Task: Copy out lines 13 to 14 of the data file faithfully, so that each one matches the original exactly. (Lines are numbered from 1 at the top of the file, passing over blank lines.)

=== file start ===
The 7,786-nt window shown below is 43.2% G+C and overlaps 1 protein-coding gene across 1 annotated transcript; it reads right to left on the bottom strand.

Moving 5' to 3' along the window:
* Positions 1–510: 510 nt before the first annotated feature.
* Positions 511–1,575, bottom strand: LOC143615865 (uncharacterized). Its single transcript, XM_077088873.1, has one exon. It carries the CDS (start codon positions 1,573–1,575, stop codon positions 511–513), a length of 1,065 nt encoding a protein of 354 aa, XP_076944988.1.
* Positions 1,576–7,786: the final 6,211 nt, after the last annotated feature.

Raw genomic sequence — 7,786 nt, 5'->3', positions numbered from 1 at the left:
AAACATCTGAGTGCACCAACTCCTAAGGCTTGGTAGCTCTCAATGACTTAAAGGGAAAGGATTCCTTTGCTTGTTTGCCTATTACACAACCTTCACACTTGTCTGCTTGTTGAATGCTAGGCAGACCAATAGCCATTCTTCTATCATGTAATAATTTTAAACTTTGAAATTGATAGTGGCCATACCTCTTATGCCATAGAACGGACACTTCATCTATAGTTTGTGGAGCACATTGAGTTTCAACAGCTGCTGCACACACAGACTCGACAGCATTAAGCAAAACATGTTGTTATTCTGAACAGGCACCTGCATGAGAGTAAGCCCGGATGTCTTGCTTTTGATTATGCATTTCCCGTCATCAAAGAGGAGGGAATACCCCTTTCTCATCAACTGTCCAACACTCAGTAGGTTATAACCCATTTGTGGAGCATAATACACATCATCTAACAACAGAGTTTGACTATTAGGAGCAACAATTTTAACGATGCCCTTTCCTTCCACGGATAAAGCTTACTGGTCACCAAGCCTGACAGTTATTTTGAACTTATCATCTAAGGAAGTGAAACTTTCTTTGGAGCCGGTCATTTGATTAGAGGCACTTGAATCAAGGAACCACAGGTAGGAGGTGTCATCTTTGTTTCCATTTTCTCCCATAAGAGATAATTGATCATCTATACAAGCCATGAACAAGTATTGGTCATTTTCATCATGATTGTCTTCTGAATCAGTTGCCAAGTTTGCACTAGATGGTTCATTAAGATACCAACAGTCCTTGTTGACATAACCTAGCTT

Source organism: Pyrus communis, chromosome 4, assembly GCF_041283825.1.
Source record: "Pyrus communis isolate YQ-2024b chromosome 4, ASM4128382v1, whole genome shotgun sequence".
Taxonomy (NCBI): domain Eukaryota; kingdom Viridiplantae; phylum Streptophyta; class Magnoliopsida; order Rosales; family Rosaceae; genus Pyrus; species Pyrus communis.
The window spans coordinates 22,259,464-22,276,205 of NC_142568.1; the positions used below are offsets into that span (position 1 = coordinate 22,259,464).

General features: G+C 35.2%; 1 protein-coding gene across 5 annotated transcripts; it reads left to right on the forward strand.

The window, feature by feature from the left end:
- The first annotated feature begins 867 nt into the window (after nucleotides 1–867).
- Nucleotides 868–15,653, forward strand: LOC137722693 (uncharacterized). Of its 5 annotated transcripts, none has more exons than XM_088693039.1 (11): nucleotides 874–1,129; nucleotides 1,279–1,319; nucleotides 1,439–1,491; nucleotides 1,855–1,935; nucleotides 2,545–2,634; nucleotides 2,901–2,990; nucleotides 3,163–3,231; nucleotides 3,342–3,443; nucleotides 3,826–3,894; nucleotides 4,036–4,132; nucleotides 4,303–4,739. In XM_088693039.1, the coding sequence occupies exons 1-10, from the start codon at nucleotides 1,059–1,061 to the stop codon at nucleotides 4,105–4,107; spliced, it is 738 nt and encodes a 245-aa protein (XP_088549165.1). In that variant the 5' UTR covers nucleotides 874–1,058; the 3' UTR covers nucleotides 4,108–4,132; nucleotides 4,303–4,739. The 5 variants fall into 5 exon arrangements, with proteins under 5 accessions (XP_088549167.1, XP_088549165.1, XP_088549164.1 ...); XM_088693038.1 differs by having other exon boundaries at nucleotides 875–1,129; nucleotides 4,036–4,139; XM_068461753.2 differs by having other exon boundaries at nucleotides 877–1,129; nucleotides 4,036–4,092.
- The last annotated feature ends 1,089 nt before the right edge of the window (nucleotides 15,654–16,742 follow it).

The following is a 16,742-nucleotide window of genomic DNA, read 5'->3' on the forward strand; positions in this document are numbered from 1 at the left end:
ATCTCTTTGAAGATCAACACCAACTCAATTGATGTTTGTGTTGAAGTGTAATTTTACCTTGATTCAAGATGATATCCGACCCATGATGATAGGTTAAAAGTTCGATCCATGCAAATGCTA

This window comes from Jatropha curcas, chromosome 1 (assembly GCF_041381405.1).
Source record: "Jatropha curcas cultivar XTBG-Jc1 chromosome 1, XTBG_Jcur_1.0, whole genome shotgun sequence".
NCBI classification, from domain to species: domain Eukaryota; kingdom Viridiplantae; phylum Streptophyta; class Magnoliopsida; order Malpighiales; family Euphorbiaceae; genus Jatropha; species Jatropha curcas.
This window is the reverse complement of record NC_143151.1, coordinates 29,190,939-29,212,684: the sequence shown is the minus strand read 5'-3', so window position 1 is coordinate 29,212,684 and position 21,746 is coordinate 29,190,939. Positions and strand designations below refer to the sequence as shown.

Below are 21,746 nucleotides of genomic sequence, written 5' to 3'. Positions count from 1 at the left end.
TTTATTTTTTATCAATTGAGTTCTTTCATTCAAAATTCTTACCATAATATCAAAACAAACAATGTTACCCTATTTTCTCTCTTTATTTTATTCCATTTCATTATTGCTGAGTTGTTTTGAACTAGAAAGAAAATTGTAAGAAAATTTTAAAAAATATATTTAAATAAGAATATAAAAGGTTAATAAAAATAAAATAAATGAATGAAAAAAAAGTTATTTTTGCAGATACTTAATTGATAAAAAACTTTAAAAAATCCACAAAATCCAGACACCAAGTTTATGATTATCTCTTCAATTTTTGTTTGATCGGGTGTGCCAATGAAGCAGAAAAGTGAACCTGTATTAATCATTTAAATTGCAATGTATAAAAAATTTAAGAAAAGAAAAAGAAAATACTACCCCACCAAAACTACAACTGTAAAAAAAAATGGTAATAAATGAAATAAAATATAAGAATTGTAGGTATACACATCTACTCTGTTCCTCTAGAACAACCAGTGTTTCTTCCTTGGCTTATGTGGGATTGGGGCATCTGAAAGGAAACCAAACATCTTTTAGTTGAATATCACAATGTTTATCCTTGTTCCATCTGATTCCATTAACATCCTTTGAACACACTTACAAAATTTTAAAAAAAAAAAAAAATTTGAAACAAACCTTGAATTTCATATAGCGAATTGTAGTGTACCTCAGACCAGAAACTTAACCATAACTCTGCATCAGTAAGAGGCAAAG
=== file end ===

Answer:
The window, feature by feature from the left end:
- The first annotated feature begins 867 nt into the window (after nucleotides 1–867).